The Washington Nationals entered the 2022 MLB season hoping it would be a positive transition year for the club. Instead, the Nats find themselves towards the bottom of the MLB standings and ready to be sellers at the trade deadline on Aug. 2.
This won’t be a normal summer for Washington’s MLB franchise. It looks increasingly likely that the Nationals will be put up for sale within the coming months, with numerous bidders already emerging. While the ball club will stay in the region, a potential change in ownership could be another influence towards some of the Nationals’ best players being traded in July.
Juan Soto isn’t moving. For one thing, he is far too good of a player for Washington to risk trading him away for prospects. Furthermore, trading him would deal a massive blow to the Nationals’ franchise value. So, Mike Rizzo must find other ways to improve the club’s long-term outlook.
Here are four Washington Nationals trades that could help build towards the future.
Washington Nationals trade Josh Bell to Boston Red Sox
Acquired by the Nationals in December 2020, Josh Bell provides steady production in the Nationals’ lineup. Bell, a switch-hitter, entered June 15 with an outstanding .294/.370/.439 slash line and a 125 wRC+. While he isn’t hitting for a ton of power this season, he’ll be an attractive trade option for teams needing a reliable bat for a playoff run.
Boston stands out as an immediate landing spot. In the middle of June, Red Sox’ first baseman ranked 29th in wRC+ (68), batting average (.192) and posted the second-highest strikeout rate (27.9%) in the majors. Bell checks a lot of boxes and would be an immediate upgrade for a resurgent team.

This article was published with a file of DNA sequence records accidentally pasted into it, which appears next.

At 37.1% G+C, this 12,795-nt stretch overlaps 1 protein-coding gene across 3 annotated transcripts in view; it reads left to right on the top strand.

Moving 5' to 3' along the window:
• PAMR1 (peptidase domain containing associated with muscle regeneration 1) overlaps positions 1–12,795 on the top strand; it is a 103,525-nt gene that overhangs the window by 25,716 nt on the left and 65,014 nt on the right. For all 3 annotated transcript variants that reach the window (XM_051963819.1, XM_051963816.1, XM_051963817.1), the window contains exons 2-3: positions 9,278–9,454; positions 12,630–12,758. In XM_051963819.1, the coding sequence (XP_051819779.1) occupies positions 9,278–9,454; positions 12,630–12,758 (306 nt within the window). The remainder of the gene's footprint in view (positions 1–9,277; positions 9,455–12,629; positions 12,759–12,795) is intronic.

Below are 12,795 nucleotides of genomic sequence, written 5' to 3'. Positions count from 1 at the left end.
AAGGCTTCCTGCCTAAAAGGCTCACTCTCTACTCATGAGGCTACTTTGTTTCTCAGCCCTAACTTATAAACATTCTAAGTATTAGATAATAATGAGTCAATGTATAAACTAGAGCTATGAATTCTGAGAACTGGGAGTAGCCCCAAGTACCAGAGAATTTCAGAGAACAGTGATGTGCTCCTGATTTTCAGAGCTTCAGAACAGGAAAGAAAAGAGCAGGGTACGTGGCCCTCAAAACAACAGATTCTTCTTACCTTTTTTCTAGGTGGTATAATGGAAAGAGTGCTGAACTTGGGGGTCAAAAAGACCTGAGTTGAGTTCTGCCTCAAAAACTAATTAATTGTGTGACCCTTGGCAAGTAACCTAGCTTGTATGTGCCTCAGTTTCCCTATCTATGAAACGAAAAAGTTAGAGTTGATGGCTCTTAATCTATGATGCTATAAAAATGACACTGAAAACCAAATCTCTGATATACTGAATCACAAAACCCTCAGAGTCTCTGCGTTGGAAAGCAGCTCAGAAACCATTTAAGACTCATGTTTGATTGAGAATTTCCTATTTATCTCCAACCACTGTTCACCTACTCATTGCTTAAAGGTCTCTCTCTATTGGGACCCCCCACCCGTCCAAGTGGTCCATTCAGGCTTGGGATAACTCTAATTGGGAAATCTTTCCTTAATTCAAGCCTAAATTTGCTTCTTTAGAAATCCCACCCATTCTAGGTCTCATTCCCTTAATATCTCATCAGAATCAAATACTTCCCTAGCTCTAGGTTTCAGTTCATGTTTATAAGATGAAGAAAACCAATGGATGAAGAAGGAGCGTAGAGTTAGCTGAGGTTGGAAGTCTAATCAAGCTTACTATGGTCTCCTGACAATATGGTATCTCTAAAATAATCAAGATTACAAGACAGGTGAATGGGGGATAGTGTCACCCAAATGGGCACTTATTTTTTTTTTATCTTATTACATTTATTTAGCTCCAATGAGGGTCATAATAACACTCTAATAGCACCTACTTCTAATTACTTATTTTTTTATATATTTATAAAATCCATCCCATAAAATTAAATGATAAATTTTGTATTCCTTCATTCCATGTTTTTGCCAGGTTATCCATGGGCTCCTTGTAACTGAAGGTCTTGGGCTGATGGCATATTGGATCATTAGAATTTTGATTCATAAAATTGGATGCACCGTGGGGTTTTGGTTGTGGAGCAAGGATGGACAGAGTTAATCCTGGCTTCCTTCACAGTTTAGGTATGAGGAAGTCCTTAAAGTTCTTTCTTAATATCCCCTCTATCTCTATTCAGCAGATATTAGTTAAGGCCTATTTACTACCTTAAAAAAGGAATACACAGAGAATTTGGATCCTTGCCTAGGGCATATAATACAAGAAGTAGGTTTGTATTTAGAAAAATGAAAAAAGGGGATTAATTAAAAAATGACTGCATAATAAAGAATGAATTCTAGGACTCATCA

- Boston Red Sox trade: Wilkelman Gonzalez
- Washington Nationals trade: Josh Bell, $2.5 million
In this deal, Washington agrees to cover $2.5 million of Bell’s remaining salary for the season. By doing so, it enables a return of promising right-handed pitcher Wilkelman Gonzalez. Rated as the No. 9 prospect in Boston’s farm system by MLB Pipeline, there is considerable upside here.
On the surface, it looks like the 6-foot righty is struggling this season. Through 43.2 innings, he holds a 4.33 ERA as he repeats A-ball and command (13.5% walk rate) is a problem. However, he is holding opponents to a .217 batting average. If he can ever figure out his command, there are three ‘plus’ pitches to become a starter by 2025.
Nelson Cruz finds a home with playoff contender
One of the reasons Washington signed Nelson Cruz was to serve as a mentor for Juan Soto. While having one of the greatest power hitters of his generation alongside a young talent is great, it’s a luxury the Nationals can’t afford long-term. Cruz’s value isn’t what we saw at the 2021 trade deadline, but he could still be a nice addition for a club looking for additional pop and a veteran presence.
Turning 42 on July 1, Cruz got off to a cold start at the plate. He delivered just a .155/.253/.225 slash line in May, with a 37 wRC+ and .071 isolated power suggesting Father Time won. However, we’re seeing the best version of Cruz as of late with a .363/.431/.549 slash line, .187 ISO and 175 wRC+ since May 17 showcasing there is still something left in the tank.